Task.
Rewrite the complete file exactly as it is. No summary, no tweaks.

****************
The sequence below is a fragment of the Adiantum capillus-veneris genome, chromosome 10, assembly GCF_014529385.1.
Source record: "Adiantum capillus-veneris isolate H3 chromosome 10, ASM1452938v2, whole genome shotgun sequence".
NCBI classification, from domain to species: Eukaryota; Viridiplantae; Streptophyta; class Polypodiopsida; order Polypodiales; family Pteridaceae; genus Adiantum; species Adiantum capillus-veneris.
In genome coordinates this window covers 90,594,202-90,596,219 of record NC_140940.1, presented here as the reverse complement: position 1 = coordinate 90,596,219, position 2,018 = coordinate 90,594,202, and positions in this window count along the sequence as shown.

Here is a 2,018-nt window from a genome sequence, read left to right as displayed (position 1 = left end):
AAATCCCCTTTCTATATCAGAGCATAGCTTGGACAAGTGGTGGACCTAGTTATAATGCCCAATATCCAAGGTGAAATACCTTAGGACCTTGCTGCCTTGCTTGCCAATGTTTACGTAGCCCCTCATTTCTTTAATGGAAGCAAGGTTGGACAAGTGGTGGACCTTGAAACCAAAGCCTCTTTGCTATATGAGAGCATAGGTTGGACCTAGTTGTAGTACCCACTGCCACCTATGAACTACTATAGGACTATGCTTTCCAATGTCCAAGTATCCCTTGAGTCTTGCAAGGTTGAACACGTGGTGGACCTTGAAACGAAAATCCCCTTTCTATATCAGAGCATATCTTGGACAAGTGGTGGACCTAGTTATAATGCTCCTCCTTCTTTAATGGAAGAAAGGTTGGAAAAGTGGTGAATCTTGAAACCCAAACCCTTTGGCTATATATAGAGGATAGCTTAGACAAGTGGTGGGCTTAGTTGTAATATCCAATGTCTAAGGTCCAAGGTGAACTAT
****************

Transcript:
The sequence below is a fragment of the Adiantum capillus-veneris genome, chromosome 10, assembly GCF_014529385.1.
Source record: "Adiantum capillus-veneris isolate H3 chromosome 10, ASM1452938v2, whole genome shotgun sequence".
NCBI classification, from domain to species: Eukaryota; Viridiplantae; Streptophyta; class Polypodiopsida; order Polypodiales; family Pteridaceae; genus Adiantum; species Adiantum capillus-veneris.
In genome coordinates this window covers 90,594,202-90,596,219 of record NC_140940.1, presented here as the reverse complement: position 1 = coordinate 90,596,219, position 2,018 = coordinate 90,594,202, and positions in this window count along the sequence as shown.

Here is a 2,018-nt window from a genome sequence, read left to right as displayed (position 1 = left end):
AAATCCCCTTTCTATATCAGAGCATAGCTTGGACAAGTGGTGGACCTAGTTATAATGCCCAATATCCAAGGTGAAATACCTTAGGACCTTGCTGCCTTGCTTGCCAATGTTTACGTAGCCCCTCATTTCTTTAATGGAAGCAAGGTTGGACAAGTGGTGGACCTTGAAACCAAAGCCTCTTTGCTATATGAGAGCATAGGTTGGACCTAGTTGTAGTACCCACTGCCACCTATGAACTACTATAGGACTATGCTTTCCAATGTCCAAGTATCCCTTGAGTCTTGCAAGGTTGAACACGTGGTGGACCTTGAAACGAAAATCCCCTTTCTATATCAGAGCATATCTTGGACAAGTGGTGGACCTAGTTATAATGCTCCTCCTTCTTTAATGGAAGAAAGGTTGGAAAAGTGGTGAATCTTGAAACCCAAACCCTTTGGCTATATATAGAGGATAGCTTAGACAAGTGGTGGGCTTAGTTGTAATATCCAATGTCTAAGGTCCAAGGTGAACTAT